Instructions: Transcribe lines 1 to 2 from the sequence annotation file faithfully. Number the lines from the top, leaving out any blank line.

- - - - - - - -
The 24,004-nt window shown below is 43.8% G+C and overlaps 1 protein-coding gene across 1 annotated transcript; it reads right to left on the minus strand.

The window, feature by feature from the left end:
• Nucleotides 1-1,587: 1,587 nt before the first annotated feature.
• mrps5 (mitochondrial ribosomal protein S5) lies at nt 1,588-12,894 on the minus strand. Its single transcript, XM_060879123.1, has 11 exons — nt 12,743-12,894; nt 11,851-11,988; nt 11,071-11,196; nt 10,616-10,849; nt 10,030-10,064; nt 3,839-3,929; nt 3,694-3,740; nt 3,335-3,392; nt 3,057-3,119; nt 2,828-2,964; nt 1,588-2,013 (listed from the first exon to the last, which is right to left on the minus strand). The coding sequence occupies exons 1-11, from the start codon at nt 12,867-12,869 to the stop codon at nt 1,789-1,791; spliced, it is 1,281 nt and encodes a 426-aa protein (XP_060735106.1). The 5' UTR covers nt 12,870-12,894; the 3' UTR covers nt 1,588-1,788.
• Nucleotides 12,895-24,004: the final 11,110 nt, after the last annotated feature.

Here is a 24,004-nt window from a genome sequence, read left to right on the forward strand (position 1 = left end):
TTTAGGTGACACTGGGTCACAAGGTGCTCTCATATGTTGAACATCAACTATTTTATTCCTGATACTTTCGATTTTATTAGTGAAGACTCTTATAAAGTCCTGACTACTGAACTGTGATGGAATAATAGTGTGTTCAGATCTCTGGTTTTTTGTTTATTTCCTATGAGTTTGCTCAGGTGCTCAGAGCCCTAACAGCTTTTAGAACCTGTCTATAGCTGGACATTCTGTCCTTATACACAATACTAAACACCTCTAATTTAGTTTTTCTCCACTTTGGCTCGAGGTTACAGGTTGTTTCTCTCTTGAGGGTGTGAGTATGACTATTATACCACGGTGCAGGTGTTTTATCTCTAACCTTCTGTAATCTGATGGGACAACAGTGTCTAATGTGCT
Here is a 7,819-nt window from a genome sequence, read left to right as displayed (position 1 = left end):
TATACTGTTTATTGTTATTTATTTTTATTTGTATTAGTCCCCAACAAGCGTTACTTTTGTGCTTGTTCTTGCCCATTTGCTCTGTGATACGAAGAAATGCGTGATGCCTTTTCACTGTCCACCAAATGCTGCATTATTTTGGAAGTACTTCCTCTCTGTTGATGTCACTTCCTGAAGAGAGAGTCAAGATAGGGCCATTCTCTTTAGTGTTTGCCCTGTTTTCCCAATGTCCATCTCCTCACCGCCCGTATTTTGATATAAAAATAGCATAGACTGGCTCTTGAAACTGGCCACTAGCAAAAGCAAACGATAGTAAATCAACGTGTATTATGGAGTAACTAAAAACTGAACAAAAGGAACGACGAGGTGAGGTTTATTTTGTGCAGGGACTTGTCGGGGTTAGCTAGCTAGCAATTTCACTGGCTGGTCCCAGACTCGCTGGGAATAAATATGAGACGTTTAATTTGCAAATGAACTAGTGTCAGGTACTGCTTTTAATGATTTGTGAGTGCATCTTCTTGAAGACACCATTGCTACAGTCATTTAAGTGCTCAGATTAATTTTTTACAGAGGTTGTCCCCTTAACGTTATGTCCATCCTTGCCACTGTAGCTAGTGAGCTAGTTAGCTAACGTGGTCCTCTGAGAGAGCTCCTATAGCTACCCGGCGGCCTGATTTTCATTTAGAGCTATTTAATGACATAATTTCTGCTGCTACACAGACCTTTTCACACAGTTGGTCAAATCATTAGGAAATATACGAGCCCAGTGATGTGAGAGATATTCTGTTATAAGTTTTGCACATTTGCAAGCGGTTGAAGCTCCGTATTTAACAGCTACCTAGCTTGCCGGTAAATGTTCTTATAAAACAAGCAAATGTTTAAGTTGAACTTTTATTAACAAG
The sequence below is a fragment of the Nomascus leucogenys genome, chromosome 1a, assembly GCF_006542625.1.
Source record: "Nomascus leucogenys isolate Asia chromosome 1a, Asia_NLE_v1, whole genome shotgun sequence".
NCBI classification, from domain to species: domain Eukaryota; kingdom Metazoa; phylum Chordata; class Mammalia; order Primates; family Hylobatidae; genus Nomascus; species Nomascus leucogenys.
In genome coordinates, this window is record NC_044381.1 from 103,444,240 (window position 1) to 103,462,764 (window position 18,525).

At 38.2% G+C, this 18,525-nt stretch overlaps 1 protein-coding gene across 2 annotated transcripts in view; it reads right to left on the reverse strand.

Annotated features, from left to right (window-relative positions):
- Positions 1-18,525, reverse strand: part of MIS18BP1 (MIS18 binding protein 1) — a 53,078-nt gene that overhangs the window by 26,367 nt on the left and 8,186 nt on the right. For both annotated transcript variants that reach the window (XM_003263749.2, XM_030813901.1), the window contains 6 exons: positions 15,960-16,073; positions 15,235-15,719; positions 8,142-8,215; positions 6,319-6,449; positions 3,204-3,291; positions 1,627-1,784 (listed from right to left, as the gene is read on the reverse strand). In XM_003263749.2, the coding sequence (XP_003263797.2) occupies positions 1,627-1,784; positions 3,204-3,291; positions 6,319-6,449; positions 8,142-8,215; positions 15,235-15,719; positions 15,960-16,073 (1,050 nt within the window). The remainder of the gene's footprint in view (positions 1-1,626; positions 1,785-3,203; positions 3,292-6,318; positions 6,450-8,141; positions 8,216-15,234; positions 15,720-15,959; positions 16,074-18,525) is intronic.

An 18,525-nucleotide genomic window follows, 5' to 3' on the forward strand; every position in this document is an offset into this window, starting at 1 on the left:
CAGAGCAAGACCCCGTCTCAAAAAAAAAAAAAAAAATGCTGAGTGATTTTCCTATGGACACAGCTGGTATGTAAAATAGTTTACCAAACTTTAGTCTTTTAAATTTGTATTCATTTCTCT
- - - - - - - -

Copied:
The 24,004-nt window shown below is 43.8% G+C and overlaps 1 protein-coding gene across 1 annotated transcript; it reads right to left on the minus strand.

The window, feature by feature from the left end: